Spring Bass Fishing 101

By Todd Reed

Each March and early April around the state of Iowa people start to focus their thoughts on catching that first bass of the year. Spring is an excellent time of year to target bass around Iowa and most likely you will catch your biggest bass of the whole year in one of these two months. This month we will focus on where to look when targeting early spring bass, the best baits to throw at them and how to make sure your tackle is ready for the upcoming season.

Largemouth bass are one of the most popular fish to catch here in Iowa, and for good reasons. They can grow to sizes of over five pounds in public waters and private ponds. They will attack artificial baits and make a bobber disappear faster than any other fish can. Another reason people love to chase the largemouth bass is because of the fact that once you catch one, more are sure to come. However, before you catch that first one, you have to really think about the season and where the fish should be living and feeding on a daily basis. In the early spring, weather is the biggest factor and with the fronts that move through Iowa in March and April; they will make a huge impact on bass fishing. To keep things simple, there are two kinds of weather patterns during the early spring in Iowa, good weather and bad weather. The bad weather would include those cloudy, cold-front days that seem to pop up frequently. The nicer weather in spring are the warm, sunny days with mild breezes. These weather patterns will determine where the bass are during the early spring.

Good weather: Spring is full of ups and downs, especially with the weather. When the weather is mild and temps are on the rise for a few days the bass take note. These types of days warm the lake/river waters and tell the bass to feed up. During these nicer days the shallow water will warm quickly and give a boost to that ecosystem. The micro-organisms, bugs, bait fish, and even crawdads when water temps reach into the fifties will come alive. This boost to the ecosystem gives life to river backwaters and shallow coves in our lakes. These days should tell you to focus your efforts on shallow water, as that is where the bass will be feeding. Another key area is around any rocky banks. The rocks will soak up that sunlight and warm the water near it, again boosting the ecosystem and letting the bass eat.

Bad weather: Cloudy, overcast cold-front days are part of spring too. These days when the water is cooling and you may never actually see the sun are the days when you must make adjustments to your locations to catch bass. Bass have a tendency to leave those shallow areas and swim to the nearest deep water, which will hold its temperature much longer. The bass is a cold-blooded creature and does not like a rapid change in water temperature, so it will swim in hopes of finding warmer water, thus the change to deeper areas. The areas you should look for should be close to those shallow coves and backwaters because the bass and all the bait do not want to travel long distances if they don’t have to. Deep banks, channel swings, and dams make for great areas to look for bass when the coldest of spring weather happens.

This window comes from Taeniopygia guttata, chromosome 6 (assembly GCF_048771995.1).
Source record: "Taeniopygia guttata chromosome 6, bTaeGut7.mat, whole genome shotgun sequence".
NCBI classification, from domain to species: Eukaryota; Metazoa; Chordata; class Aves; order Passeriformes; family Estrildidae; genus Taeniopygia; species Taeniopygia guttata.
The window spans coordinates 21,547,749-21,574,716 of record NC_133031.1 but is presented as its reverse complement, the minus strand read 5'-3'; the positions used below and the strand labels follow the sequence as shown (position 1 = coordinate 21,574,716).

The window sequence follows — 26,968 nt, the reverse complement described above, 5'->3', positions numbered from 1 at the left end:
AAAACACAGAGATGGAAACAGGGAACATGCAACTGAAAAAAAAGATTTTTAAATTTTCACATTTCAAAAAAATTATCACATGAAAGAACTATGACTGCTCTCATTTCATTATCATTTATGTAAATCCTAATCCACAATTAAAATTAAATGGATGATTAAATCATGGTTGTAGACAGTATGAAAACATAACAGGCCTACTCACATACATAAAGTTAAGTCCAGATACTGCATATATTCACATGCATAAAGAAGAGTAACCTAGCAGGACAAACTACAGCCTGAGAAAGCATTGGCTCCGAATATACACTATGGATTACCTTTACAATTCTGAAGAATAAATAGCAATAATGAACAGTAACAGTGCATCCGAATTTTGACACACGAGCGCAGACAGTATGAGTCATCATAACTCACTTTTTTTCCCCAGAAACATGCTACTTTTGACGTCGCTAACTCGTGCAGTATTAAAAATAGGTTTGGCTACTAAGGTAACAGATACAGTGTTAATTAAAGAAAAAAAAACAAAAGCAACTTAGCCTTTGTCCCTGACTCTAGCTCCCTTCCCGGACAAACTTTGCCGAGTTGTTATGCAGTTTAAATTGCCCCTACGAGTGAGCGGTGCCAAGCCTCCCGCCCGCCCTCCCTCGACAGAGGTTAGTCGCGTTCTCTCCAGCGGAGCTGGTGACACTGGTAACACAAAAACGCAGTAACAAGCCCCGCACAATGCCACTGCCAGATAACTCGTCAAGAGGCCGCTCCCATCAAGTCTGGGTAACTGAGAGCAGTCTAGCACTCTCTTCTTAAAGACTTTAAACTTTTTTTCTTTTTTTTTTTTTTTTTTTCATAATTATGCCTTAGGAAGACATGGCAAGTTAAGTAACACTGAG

Now that we have some general locations to focus in on, what baits are the best? If you are a live bait angler then a nightcrawler or large minnow under a bobber can be very enticing in the spring. Artificial baits have countless looks and varieties to choose from. There are a few that I turn to in the early spring. To put it simply, a jig and plastic chunk will catch more bass time and time again than any other lure during this time of year. You must give it a try if you haven’t. The key to this bait, especially on those cold-front days is to work it slow, and then slow down some more. The slower you move this bait and any other slow moving bait the better the chance you have of catching bass in the early spring. Two other baits that work very well in the early spring are a spinnerbait and a jerkbait. These two baits can be worked very quickly on those warm sunny days to pick off bass chasing bait fish in the shallows. Some days the bass will practically rip the rod right out of your hand with their vicious strikes. Whether it is a warm spring day or a cold and miserable one, these three baits tend to catch the most bass every spring around this fine state.

Hopefully by the time you read this article you have already done the following spring chores with your rods and reels. If not, it isn’t too late, and might help you land that monster bass the next time out. Here are few things to get your equipment in top-notch shape for the early bass season:

• New line- every reel needs new line each year, a small investment for that catch of a lifetime.

• Rod Inspection- take cotton balls or Q-tips and run them around all the guides to see if there are any irregularities that could damage your line, fix any that you find.

• Reel Lubrication- there are countless moving parts on your reels, properly placed grease and reel oil will have you casting like you never have before (check manufactures website for proper lubrication or YouTube videos).

• Inventory- take a look over your tackle and artificial baits and restock anything that you might need for the season.

I hope you can apply a few of these tips and knowledge about spring time bass this coming month to land your share of fish. Remember, check your lakes/river laws about bass, as many lakes have special length limits on largemouth/smallmouth bass. If you do catch a giant please consider CPR…Catch…Photo…Release for the upcoming spawning season and for others to enjoy the fight of ferocious Iowa bass.